October 8, 2007

Mother Nature is a Cruel Lady

For one of the few times in my life, I am at a loss for words. I have been waiting to post until I get my thoughts together - but unfortunately I do not see that happening any time soon. Anyone who has followed my blog, or the Chicago Marathon, should (by now) have some sort of awareness of what happened yesterday. Extreme heat and a variety of other factors created situations severe enough that the organizers actually shortened/cancelled the event. There are conflicting reports everywhere, and I don't want to get myself into the current banter. I cannot even explain in words the things I saw or what type of experience I had. While some were able to complete the actual marathon course, I was not one of those individuals. After being diverted back to the finish from mile 16, I entered Grant Park and was informed over the speaker system that those that did not have the opportunity to complete the full course had participated in a "fun run". Yeah, right.

Before I move on, I do want to say a couple of things "on the record":
  • I confirm many of the reports about the lack of water and Gatorade. Patti and I had to stop and drink some dirty standing water from a big fountain (there were many others doing so too) after not getting water for 5+ miles. We finally found water at the 3rd station...almost 6 miles in. The first tables were all out and we did get some at the end of that aid-station. Patti had to get water poured from a gallon straight into her mouth and I got a cup finally at the end table. There was no Gatorade at any of the tables.
  • Despite the race organizers repeated claims that they knew they might have to cancel the event and were prepared for having to do so, I experienced what was close to chaos and did not see an ounce of indication that there was some sort of structured contingency plan.
  • Communication about what was happening was nill. I was informed by (what looked like) High School volunteers at the aid station just before the 16 mile marker that the marathon had been "cancelled". From that point I did not hear any additional information until we reached Grant Park. The majority of the runners and spectators around me did not have a clue what was going on - and we didnt really believe what we heard. I called my husband who was waiting for me further into the course, and he hadnt heard a thing.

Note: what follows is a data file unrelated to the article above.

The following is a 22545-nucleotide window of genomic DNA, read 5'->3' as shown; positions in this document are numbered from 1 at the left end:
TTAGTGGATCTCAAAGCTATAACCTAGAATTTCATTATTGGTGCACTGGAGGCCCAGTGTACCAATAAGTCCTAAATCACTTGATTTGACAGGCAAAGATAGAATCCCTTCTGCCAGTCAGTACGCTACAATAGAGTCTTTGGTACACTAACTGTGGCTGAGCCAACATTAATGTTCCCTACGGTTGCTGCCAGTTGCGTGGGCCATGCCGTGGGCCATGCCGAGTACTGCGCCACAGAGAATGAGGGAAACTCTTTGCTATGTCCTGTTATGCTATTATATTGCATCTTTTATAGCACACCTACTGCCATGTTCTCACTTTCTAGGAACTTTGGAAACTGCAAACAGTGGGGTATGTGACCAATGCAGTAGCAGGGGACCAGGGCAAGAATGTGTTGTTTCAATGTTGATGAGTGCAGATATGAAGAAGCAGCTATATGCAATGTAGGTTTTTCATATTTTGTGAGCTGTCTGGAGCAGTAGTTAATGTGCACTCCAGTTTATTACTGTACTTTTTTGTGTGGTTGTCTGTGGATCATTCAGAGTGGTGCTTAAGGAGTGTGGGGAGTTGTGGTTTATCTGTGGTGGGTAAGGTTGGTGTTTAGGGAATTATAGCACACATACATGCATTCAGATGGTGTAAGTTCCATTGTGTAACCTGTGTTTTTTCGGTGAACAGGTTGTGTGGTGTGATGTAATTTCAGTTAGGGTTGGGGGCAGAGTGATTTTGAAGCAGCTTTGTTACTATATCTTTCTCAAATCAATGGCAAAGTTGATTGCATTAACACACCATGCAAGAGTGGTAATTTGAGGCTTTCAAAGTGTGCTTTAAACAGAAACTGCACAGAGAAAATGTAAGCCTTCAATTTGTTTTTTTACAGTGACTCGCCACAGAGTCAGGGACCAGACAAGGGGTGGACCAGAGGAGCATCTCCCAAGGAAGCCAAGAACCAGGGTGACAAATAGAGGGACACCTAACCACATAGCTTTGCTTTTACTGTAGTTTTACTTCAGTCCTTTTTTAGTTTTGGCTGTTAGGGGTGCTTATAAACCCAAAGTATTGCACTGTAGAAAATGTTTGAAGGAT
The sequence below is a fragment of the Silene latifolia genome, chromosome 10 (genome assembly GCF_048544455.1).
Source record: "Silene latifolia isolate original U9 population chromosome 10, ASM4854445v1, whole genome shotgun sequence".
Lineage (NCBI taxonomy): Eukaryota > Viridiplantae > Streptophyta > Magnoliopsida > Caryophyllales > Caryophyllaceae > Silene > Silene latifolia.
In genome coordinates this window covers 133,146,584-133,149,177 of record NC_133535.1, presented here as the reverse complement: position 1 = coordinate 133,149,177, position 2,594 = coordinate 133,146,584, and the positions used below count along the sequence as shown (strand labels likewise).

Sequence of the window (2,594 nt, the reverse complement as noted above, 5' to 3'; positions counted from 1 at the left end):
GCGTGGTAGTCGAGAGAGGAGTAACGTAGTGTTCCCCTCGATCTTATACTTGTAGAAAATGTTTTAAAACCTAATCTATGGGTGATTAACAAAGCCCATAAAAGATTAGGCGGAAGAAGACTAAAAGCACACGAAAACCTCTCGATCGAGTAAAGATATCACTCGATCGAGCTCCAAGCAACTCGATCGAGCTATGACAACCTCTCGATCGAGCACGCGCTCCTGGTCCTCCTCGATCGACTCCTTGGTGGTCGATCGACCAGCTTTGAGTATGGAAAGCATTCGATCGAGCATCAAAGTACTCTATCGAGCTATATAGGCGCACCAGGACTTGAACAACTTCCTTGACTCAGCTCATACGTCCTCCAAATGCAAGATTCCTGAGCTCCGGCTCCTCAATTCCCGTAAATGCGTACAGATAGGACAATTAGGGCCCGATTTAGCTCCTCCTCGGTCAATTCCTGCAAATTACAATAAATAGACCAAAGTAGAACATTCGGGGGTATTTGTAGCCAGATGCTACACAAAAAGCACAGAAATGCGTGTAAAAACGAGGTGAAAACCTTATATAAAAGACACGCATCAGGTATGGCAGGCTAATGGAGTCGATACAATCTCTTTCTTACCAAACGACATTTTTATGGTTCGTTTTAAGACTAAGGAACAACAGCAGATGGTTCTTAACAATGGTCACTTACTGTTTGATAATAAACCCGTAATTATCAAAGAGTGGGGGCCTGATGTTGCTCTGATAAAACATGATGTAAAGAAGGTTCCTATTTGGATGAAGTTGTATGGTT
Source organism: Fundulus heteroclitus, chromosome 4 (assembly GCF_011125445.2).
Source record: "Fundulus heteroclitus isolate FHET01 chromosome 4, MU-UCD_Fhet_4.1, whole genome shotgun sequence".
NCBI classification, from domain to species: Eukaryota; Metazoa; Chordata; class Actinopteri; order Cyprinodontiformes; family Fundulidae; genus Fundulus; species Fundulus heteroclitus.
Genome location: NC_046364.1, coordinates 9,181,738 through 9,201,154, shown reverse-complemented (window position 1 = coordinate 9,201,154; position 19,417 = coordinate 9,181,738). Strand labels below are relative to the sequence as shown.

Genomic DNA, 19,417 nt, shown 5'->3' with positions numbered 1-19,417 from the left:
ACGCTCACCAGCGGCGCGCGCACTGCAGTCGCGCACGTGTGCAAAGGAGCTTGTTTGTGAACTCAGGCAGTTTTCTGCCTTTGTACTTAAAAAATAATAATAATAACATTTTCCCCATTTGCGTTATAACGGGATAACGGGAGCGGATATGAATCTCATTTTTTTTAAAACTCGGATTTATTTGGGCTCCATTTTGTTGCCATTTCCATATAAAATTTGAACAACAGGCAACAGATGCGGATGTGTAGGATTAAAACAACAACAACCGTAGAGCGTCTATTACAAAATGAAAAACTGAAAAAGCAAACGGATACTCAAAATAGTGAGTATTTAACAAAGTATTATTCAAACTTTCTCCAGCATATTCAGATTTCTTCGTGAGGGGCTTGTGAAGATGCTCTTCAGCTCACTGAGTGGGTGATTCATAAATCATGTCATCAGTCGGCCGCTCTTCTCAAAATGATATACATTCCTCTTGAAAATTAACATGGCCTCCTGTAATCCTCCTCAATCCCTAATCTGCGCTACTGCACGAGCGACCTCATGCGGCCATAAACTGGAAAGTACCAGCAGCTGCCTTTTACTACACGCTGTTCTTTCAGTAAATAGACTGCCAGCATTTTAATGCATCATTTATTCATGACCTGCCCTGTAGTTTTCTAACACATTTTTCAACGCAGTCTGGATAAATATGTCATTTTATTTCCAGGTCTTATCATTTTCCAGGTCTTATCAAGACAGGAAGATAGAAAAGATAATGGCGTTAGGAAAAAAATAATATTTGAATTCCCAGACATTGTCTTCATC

• From the point where we heard, we had to walk 2.12 miles to Grant Park. Even if there was water at the aid stations (as organizers claim) ... there wasnt a single aid station on the re-route until we got to Grant Park. So in addition to the confusion, there was a 2+ mile walk (or run, for some who had no clue what was going on) until a temporary aid station was set up. That station had water only (no Gatorade).
  • Organizers claim 24,933 finished. But when I got to Grant Park and went to chip removal - they told me I had to cross the finish first. I had to walk several more blocks to the finish line, cross, then walk back to chip removal. So individuals were basically "forced" to finish - and now organizers are reporting those as some sort of official finisher count.
  • Many articles, comments, bloggers, are talking about the one positive note: the support of spectators. The amount of injuries (and perhaps deaths) was kept LOW in compared to what it could have been - thanks to the awesome people out to support the event. Individuals were setting up their own aid stations - offering water, ice Gatorade, hoses, YOU NAME IT! I have never seen so many selfless acts. Individuals buying water/Gatorade/ice at local Walgreens and standing on the course just handing it out to runners. People standing in front of their homes spraying hot runners with hoses. Strangers asking runners "is there anything you need?" or "is there anything I can do to help?". It was simply amazing and I applaud each and every one of these individuls - they truly made a difference and likely saved some lives.
In my opinion this experience was a debacle. While after reading about the injuries, heat impact, etc, I am leaning towards agreeing that cancelling the event was logical. But those orchestrating the event were ill-prepared, communication was poor, and the entire situation was generally out-of-control. With proper resources during the race, and clear communication when cancellation was decided, I believe that while runners would be saddened and dissapointed ... they would have understood. Perhaps it would take a few hours (or days) for this understanding to occur, but it would have happened. Now we have issues all over the board that will be difficult to resolve - and thousands (even 10's of thousands) of individuals who believe they have been wronged. Many of whom (I believe) will be stirring things up for the forseeable future. I would not be suprised to see several lawsuits initiated by the end of this month.